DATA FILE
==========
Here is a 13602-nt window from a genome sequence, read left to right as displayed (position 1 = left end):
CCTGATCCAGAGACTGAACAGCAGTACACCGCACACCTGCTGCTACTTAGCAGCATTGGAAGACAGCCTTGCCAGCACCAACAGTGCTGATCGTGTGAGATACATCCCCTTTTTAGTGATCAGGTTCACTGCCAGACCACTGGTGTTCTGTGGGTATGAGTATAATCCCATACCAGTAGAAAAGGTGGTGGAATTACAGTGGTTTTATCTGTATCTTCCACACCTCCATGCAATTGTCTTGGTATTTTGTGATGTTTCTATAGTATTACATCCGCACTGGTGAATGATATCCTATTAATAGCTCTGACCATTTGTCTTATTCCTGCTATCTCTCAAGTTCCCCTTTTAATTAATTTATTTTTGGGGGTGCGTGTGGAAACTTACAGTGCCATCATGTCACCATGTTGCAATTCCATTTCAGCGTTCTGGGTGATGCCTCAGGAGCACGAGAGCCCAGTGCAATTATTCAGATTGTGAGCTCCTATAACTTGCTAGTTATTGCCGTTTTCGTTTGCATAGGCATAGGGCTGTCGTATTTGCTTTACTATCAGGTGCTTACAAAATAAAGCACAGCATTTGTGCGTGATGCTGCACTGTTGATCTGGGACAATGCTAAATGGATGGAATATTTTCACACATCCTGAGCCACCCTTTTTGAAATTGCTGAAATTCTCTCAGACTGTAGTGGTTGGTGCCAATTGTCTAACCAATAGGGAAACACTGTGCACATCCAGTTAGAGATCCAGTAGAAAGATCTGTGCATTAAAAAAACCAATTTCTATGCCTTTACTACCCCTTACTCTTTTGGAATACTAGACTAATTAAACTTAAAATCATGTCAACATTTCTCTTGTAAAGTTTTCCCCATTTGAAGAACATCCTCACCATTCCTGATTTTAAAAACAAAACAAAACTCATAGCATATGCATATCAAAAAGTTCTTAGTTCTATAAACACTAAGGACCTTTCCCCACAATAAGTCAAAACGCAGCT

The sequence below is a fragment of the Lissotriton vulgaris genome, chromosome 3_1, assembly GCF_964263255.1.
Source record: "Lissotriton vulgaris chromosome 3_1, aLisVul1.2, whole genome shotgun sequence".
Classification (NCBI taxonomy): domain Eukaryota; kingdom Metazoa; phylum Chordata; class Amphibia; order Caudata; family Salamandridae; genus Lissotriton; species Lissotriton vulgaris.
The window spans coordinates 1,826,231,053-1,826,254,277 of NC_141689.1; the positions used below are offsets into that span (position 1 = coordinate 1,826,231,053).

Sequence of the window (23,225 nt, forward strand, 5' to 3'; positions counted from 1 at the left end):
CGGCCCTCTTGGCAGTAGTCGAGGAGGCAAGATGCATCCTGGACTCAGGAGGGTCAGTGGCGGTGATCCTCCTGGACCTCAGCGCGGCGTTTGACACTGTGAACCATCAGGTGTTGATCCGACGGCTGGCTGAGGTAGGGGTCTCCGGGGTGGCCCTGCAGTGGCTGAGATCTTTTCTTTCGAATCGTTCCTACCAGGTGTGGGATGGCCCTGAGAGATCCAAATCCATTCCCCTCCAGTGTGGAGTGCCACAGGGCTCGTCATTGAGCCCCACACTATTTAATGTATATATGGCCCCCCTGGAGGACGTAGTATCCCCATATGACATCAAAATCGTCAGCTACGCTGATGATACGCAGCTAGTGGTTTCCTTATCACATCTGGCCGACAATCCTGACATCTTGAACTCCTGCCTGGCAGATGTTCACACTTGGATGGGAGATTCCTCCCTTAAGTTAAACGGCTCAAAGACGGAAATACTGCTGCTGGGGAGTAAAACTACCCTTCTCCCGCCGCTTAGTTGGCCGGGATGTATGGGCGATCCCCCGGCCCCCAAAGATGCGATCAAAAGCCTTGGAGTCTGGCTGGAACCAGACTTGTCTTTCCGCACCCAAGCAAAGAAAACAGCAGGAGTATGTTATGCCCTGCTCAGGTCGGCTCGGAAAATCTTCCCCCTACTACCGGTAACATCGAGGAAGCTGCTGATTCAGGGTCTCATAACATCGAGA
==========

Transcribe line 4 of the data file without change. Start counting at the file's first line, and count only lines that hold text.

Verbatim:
Source record: "Lissotriton vulgaris chromosome 3_1, aLisVul1.2, whole genome shotgun sequence".